Understanding population sport participation is recommended to inform evidence-based strategic planning and policy development of sport [1–3]. Participation in sport can contribute positively to a range of physical, mental and social health dimensions [4, 5]. Furthermore, people who maintain participation in sport throughout childhood reportedly have higher health-related quality of life compared to those who do not participate in sport , and are more likely to be active as adults [7–9]. On the other hand, it is acknowledged that not everyone is attracted to sport, and that people can be active through other leisure-time pursuits . Furthermore, sport is not always inherently healthy, as it has been associated with an increased risk of a range of detrimental effects, including injury , body image issues  and negative aspects of the focus on competition .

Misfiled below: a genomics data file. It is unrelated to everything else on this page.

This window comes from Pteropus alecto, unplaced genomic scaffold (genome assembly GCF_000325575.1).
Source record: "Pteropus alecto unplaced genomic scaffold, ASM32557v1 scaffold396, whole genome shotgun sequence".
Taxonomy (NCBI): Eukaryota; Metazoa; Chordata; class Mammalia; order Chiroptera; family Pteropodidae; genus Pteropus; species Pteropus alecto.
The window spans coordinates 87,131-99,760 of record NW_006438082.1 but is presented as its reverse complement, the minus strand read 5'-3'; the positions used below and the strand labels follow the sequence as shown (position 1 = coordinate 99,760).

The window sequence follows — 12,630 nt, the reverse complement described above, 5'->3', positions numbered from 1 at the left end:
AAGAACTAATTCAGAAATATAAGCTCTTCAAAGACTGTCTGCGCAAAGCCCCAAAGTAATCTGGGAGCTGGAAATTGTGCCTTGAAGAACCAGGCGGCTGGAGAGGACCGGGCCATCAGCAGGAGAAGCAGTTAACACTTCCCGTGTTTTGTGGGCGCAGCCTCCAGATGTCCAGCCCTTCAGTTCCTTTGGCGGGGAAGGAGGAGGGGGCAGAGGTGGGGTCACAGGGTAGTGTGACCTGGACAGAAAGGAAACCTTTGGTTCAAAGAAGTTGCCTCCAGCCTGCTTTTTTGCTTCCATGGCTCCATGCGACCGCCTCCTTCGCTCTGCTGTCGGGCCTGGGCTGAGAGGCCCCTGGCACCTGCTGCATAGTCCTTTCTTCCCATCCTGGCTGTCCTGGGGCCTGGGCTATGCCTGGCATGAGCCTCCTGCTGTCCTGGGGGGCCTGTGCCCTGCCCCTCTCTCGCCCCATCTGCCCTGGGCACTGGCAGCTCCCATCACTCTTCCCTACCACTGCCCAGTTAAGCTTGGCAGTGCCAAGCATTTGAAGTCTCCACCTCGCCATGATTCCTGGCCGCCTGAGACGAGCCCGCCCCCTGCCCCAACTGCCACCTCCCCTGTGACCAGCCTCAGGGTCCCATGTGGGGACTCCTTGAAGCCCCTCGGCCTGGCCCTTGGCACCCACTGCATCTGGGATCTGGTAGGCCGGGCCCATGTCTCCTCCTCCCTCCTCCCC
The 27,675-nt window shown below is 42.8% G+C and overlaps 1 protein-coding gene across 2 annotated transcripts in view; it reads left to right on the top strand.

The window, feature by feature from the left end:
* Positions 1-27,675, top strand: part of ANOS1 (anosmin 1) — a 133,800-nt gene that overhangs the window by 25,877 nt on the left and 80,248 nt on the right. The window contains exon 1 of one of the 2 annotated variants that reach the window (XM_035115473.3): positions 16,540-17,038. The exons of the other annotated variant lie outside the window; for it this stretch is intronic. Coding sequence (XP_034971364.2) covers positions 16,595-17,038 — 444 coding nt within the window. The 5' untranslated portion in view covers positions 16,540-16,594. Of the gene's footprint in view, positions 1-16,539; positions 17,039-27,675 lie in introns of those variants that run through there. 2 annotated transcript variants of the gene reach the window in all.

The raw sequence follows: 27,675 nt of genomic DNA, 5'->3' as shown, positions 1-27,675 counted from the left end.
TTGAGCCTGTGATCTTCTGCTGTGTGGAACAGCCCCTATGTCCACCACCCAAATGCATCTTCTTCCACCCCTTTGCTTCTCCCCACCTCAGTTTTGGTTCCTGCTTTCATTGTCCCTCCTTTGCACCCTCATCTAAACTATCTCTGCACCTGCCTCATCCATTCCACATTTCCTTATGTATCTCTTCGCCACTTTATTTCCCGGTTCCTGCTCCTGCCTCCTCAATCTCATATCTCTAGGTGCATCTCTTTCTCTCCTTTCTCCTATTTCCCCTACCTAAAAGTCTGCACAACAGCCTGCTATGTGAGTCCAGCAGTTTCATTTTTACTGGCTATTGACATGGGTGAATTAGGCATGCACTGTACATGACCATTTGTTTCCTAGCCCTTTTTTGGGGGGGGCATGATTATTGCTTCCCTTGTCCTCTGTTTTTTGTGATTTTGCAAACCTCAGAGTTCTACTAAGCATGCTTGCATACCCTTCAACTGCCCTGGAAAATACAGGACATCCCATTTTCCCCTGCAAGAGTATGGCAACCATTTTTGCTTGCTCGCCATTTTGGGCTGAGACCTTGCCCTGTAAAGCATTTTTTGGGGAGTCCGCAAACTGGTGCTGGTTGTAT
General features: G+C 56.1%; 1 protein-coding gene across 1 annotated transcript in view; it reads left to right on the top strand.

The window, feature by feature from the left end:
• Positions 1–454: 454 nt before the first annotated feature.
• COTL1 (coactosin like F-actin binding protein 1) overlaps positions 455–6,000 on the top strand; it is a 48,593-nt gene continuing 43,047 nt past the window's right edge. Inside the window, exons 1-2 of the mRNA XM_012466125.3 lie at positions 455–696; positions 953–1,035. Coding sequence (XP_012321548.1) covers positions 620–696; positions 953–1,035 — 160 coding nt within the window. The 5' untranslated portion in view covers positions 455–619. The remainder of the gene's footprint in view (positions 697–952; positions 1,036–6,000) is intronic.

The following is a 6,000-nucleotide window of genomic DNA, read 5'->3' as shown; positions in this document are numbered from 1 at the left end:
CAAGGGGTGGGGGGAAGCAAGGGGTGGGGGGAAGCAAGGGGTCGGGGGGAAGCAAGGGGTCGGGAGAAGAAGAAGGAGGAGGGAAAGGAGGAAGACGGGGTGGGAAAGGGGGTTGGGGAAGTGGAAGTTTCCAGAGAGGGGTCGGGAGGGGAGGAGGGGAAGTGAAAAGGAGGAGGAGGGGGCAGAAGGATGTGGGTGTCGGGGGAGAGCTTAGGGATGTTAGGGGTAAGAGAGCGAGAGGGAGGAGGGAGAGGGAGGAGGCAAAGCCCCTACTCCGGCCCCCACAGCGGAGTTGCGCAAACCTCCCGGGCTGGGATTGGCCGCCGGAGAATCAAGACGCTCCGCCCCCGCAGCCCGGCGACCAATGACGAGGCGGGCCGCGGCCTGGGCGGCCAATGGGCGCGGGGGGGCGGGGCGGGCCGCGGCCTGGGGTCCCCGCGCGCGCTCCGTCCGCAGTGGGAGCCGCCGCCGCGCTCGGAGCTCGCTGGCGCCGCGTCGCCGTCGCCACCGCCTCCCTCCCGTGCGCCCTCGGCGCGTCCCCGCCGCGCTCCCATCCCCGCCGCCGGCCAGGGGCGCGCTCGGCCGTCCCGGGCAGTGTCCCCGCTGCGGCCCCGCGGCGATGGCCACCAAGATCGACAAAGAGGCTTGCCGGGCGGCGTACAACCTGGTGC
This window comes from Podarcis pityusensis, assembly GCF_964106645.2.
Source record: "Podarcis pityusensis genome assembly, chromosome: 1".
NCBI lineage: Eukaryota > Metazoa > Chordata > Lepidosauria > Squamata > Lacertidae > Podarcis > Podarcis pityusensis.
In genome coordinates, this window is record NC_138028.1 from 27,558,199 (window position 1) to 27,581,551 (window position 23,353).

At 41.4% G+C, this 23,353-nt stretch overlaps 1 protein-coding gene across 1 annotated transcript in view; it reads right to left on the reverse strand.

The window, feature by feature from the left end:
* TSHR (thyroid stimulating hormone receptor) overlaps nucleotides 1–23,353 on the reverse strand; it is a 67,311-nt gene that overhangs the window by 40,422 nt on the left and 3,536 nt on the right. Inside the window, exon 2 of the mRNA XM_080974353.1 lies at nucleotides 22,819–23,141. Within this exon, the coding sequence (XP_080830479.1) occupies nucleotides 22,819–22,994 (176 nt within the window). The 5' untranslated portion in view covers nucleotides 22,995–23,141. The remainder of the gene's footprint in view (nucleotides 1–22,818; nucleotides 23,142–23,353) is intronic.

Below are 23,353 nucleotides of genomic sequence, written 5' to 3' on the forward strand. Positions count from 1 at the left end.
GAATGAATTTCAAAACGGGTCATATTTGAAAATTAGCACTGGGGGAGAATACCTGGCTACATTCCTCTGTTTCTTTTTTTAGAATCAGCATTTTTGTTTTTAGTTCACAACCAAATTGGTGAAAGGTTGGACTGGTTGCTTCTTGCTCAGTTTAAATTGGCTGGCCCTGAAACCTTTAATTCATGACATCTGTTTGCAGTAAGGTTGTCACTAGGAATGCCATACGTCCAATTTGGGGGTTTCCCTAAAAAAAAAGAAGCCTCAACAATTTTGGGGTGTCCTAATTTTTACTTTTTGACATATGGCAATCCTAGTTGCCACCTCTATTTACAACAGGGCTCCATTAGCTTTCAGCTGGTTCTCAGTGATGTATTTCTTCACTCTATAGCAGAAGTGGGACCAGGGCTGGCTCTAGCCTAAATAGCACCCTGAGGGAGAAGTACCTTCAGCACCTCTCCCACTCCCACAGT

Nevertheless, notwithstanding these risks, on balance the contribution of sport participation to public health is generally evidenced in the research literature [4, 5] and consequently the measurement of sport participation and knowledge about trends in participation is important for a range of sectors and organisations, including sport governing bodies, government sports agencies, as well as sport and recreation and health organisations . Corresponding with this, a whole-of-government approach to the investment in sport planning for programs and facilities has been recently advocated . Information on sport trends could provide the evidence to inform policy and strategic investments, however there is little knowledge about participation in club-based sport . High quality sport participation data is required to provide the evidence to inform development of sport programs and policies to meet community needs .